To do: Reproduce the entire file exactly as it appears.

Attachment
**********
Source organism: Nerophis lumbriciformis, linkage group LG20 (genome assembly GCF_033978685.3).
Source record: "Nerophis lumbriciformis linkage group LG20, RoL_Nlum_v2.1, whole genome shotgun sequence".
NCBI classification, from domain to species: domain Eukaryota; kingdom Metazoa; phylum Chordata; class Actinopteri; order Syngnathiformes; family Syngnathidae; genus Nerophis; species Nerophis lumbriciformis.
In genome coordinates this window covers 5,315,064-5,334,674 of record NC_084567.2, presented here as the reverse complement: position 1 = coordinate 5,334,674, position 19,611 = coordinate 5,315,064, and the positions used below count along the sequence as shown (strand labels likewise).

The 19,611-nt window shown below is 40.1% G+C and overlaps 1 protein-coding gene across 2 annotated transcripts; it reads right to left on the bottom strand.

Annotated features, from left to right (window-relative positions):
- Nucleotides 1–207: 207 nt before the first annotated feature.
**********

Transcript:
Source organism: Nerophis lumbriciformis, linkage group LG20 (genome assembly GCF_033978685.3).
Source record: "Nerophis lumbriciformis linkage group LG20, RoL_Nlum_v2.1, whole genome shotgun sequence".
NCBI classification, from domain to species: domain Eukaryota; kingdom Metazoa; phylum Chordata; class Actinopteri; order Syngnathiformes; family Syngnathidae; genus Nerophis; species Nerophis lumbriciformis.
In genome coordinates this window covers 5,315,064-5,334,674 of record NC_084567.2, presented here as the reverse complement: position 1 = coordinate 5,334,674, position 19,611 = coordinate 5,315,064, and the positions used below count along the sequence as shown (strand labels likewise).

The 19,611-nt window shown below is 40.1% G+C and overlaps 1 protein-coding gene across 2 annotated transcripts; it reads right to left on the bottom strand.

Annotated features, from left to right (window-relative positions):
- Nucleotides 1–207: 207 nt before the first annotated feature.